by Chris William
Catherine “Kitty” Chappel was born on December 7, 1916, in the eastern port city of New London, Connecticut. Kitty’s family was comprised of “old New England stock,” being descended from the Pilgrim passengers on the Mayflower voyage of 1620. Her lifetime of extended travels began early as a teenager when she completed studies at Williams Memorial Institute followed by the prestigious school known as The Ogontz (named after a Sandusky Indian chief) School for Young Ladies, located in Philadelphia, Pennsylvania. This elite institution (later to become part of Pennsylvania University) had helped to educate many notable American women, including Helen Keller, who graduated in 1904, and Amelia Earhart, who entered the school in 1916, but quit before graduating to become a stateside nurse at a veteran’s hospital during WW1.
While at the Ogontz School, Kitty was taught a general secondary education and trained in the social graces required of young women of the privileged classes at the time. Despite its small size (having no more than 100 students enrolled at once), the school had gained international recognition in 1888, when the then-current principal, Sylvia Eastman, began uniformed military drills as part of their curriculum for the students. These precision drilling units became so well-known that in the later 1930s, the undisputed leader of the burgeoning Third Reich, Adolf Hitler, was rumored to have written a letter to Ogontz’s head mistress, Abby Sutherland, in which he praised her efforts in conducting the drills and instilling discipline in the young women of the school. The framed note was displayed on a wall of Sutherland’s office until the Nazi regime began its aggressive takeover of Europe, after which time the letter suddenly disappeared.
When Kitty entered Ogontz in 1932, she became active in the uniformed marching group. She continued her involvement until her graduation in 1934.
After finishing her studies at Ogontz, Kitty attended Radcliffe College, a liberal arts institution for young women which is now part of the Harvard University in Cambridge, Massachusetts.After she graduated from Radcliffe in 1938, Kitty began an advertising and publishing career in New York City, eventually becoming a writer for Life magazine.
In 1941, Kitty’s parents moved to California, and she joined them on the west coast shortly thereafter. While living in San Francisco, she began her wartime service to the country by becoming a civilian worker at the Chemical Warfare Service (CWS), the US Army department responsible for chemical weaponry (afterwards becoming the Chemical Corps of the US Army).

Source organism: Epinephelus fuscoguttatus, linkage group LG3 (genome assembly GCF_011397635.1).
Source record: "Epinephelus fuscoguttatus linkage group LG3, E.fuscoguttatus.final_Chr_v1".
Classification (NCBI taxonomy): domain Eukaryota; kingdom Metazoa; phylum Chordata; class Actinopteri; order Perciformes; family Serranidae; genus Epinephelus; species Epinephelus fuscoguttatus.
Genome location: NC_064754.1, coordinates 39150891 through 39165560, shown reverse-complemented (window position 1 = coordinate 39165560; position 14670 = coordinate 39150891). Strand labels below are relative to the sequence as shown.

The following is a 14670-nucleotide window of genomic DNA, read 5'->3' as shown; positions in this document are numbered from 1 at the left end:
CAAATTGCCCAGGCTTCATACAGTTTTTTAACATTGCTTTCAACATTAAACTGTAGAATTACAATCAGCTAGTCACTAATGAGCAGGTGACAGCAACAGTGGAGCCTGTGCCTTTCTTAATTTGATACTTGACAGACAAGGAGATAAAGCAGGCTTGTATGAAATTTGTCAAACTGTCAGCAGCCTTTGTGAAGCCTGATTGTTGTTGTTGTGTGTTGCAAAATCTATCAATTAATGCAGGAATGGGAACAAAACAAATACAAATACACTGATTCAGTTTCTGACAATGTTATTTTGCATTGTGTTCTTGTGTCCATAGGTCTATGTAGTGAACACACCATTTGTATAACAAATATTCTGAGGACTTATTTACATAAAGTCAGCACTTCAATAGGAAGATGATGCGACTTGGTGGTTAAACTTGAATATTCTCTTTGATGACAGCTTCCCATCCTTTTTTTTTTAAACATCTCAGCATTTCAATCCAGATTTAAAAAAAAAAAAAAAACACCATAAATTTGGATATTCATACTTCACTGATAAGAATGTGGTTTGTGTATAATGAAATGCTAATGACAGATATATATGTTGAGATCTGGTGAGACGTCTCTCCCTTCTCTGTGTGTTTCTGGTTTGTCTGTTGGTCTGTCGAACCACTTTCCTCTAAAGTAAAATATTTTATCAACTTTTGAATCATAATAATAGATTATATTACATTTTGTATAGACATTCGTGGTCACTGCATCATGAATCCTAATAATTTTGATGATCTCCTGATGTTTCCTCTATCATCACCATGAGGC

Seeking to become more involved with the war effort, Kitty left the CWS and joined the American Red Cross (ARC). The ARC had a Congressional Charter requiring them to give voluntary aid to the military sick and wounded in times of war.After applying, she was accepted for overseas duties. In July 1944, she was among the first ARC members to make the harrowing Atlantic crossing and landing in France. There, she began support work on the ground following the American troops as they cut a path towards the heart of Nazi Germany.
While serving behind the lines, Red Cross members brought a “little bit of home” to the battle weary Americans: Passing out comfort items, such as coffee and doughnuts, entertaining the soldiers with small talk and news, and helping to build morale. When the fighting became more fierce and the casualties mounted, they helped the military medical personnel with the wounded as they were able.
After her initial service helping GIs behind the lines, Kitty was assigned to a Red Cross team that organized, supplied, and opened three military service clubs located in France and Belgium. These service clubs became safe havens for soldiers on leave, who, even though they were stationed in foreign lands, could step in and be transported back into “American surroundings.” American girls, music, singing, dancing, and refreshments were the fuel needed to restore their feelings of normalcy where they could forget that the next day, week, or month could be their last. At one of the clubs that Kitty had helped open — the Rendezvous Club in Liege, Belgium, — she met her future husband, Army Ordnance officer, Arthur Hislop, from Portsmouth, New Hampshire.
With the coming of the European war’s end, Arthur and Kitty resumed their romance and returned to the States. They later married, settled down, and raised a family in their central California home. These two members of the “Greatest Generation” shared more than 50 years together until Arthur’s passing in 2000, and Kitty’s in 2003.